Despite the disadvantages, some people may be more suited to working for a microenterprise rather than a large corporation. Large and medium corporations function through specialization which means the employee learns one skill. As long as there is a demand for the specialty, the job is safe. Conversely, with small businesses, employees know the boss personally which presents the opportunity to have direct input concerning decisions on the day to day functions of the business: a good idea is not lost in committee.

Therefore, if a student is suited to working for a microenterprise, how does he or she find one and ask for a job?

When seeking employment, one can follow the traditional route by checking for jobs online, the newspaper, or watching for "help wanted" signs posted in the establishment's window. However, the savvy job seeker will pay close attention to the Fictitious Business Name section of virtually any local newspaper. The state requires all businesses to file a statement of ownership when starting a new business and it must be re-filed every five years. This is called a Fictitious Business Name.

The owner's name, business name and address are published. Sometimes the name of the business reveals the nature of the business, e.g. Jack's Tire Center. Sending the prospective employer a letter and resume almost certainly gets the applicant first consideration when the company begins to hire new employees. Moreover, timing is everything. Business owners like smart people. If a business owner is contemplating hiring new staff and receives a letter and resume it should make an indelible impression. It might also be a refreshing change from the junk mail they receive from other businesses that use this system because they know being there first makes the difference.

Being first, however, is only part of what a business owner considers when hiring someone. Virtually all business owners stress one quality above all others when they wanted to hire someone: the ability to deal with people. Customer service is the heart and soul of any business. To the public, the person he or she interfaces with at the place of business is the company. Personable, socially oriented applicants will almost always be the first hired and the last to be let go because businesses make money from people. We all expect professionalism and a pleasant experience when doing business.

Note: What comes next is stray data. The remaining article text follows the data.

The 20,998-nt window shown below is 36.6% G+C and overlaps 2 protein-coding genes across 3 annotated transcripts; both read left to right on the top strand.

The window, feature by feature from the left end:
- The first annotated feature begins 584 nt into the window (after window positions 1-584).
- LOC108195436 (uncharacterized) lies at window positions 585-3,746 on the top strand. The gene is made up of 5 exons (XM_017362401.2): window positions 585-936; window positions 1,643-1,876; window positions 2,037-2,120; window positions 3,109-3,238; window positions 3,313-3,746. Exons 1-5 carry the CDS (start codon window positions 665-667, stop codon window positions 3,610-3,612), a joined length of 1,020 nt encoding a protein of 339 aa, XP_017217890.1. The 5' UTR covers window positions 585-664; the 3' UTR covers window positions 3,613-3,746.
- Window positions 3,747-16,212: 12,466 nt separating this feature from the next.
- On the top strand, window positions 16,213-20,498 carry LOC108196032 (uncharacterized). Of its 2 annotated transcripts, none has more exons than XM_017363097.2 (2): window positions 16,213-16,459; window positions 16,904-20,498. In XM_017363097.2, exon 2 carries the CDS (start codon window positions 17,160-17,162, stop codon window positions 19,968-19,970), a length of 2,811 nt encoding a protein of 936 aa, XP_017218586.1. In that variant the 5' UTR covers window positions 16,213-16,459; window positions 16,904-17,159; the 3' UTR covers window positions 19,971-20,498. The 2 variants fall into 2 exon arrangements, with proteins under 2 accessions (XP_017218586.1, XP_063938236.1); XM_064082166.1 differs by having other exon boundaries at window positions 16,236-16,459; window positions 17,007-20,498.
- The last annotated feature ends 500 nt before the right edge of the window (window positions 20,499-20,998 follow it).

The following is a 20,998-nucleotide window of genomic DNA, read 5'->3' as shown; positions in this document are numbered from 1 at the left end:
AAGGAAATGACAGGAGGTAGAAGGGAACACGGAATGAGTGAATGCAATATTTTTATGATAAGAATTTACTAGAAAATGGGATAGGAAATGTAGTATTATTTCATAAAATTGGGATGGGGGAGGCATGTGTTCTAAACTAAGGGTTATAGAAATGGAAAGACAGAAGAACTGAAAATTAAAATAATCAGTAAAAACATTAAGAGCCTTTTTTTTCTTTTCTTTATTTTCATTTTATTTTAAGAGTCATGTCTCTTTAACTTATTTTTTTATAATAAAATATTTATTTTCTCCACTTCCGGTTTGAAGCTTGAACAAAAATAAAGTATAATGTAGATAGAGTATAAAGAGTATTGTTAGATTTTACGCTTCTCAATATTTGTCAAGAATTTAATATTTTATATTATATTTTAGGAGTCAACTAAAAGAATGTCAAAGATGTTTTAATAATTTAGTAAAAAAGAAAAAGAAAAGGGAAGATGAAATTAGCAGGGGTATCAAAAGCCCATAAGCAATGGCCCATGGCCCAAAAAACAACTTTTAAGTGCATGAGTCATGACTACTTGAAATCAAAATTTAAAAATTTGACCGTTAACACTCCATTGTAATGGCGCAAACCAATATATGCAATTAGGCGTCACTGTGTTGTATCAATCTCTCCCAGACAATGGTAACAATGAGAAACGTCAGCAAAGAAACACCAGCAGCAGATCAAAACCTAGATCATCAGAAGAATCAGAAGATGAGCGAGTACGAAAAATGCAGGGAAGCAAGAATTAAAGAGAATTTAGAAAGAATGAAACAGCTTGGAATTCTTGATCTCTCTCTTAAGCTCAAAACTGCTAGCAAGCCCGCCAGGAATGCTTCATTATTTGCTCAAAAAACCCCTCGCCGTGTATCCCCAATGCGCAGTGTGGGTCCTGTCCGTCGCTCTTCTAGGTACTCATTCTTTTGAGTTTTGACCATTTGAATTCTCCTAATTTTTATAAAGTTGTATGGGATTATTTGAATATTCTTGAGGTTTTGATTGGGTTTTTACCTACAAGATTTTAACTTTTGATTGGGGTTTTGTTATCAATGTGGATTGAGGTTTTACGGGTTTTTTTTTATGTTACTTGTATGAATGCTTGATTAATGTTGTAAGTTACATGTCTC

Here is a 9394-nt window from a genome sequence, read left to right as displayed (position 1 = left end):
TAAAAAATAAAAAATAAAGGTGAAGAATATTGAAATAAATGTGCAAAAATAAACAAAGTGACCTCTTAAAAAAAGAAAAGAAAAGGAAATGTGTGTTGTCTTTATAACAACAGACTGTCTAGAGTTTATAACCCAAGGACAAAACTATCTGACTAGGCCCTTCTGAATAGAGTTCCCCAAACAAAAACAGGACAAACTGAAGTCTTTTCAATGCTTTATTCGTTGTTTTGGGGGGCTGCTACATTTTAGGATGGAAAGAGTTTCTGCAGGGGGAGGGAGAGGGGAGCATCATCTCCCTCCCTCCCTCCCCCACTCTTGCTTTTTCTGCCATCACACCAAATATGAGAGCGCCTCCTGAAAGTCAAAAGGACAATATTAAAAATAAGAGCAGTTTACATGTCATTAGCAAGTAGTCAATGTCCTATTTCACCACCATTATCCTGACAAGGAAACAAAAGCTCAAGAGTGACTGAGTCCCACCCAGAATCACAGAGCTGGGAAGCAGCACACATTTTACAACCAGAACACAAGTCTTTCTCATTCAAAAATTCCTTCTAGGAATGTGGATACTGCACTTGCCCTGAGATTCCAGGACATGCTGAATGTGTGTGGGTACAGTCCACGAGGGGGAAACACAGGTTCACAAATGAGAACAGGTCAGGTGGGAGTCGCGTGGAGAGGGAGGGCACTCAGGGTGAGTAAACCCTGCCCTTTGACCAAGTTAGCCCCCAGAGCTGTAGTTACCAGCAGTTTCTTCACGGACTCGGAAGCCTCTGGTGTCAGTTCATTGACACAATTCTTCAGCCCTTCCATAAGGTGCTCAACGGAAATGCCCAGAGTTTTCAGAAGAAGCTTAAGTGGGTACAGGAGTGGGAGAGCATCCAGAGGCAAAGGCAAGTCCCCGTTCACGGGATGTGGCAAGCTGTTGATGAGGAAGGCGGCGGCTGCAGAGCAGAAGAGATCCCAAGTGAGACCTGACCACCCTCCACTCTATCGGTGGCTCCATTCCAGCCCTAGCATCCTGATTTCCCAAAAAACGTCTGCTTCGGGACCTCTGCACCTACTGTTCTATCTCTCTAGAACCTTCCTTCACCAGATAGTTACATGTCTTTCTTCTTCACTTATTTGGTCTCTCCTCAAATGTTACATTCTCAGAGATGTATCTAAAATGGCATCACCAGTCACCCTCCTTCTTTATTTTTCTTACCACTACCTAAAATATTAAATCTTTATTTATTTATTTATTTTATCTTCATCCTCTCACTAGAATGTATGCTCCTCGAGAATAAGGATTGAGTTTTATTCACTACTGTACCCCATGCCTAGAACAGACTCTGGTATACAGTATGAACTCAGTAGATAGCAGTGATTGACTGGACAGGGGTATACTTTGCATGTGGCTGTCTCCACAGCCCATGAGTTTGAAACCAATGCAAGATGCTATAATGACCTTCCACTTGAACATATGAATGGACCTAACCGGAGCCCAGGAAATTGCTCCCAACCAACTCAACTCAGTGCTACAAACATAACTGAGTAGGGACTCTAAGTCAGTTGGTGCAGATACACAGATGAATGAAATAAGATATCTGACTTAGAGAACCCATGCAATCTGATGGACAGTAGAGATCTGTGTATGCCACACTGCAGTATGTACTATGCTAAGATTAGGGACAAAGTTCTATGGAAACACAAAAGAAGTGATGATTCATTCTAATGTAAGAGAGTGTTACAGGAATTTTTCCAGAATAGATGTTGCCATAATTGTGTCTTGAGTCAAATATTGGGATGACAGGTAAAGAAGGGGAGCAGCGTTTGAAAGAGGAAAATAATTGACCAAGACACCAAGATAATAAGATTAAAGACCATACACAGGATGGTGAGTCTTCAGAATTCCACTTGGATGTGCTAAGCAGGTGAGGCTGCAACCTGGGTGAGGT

Regardless of how hard a business tries to please customers problems occasionally crop up, mostly due to miscommunication which may not necessarily be the company's fault. Andy Avedian, owner of Edible Arrangements in Venice said "all businesses have problems, small problems, and the employee need to understand the customer. He is not just the employee; he needs to take care of the customer."

The manager of Allen Interiors on Lincoln Blvd., Stephanie Lopez, said that they are not currently hiring, but said the next person they hire will be someone who is good at customer service and sales. "We need someone who can help with customer service, someone with social skills ... personality. Experience is not necessary. We can teach anyone the business if they have the right attitude." she said.

Every small business up and down Main Street is an edifice to the American Dream and truly symbolizes the entrepreneurial sprit. Small businesses employ more people in America than all Fortune 500 companies combined. They truly are the backbone of the American economy.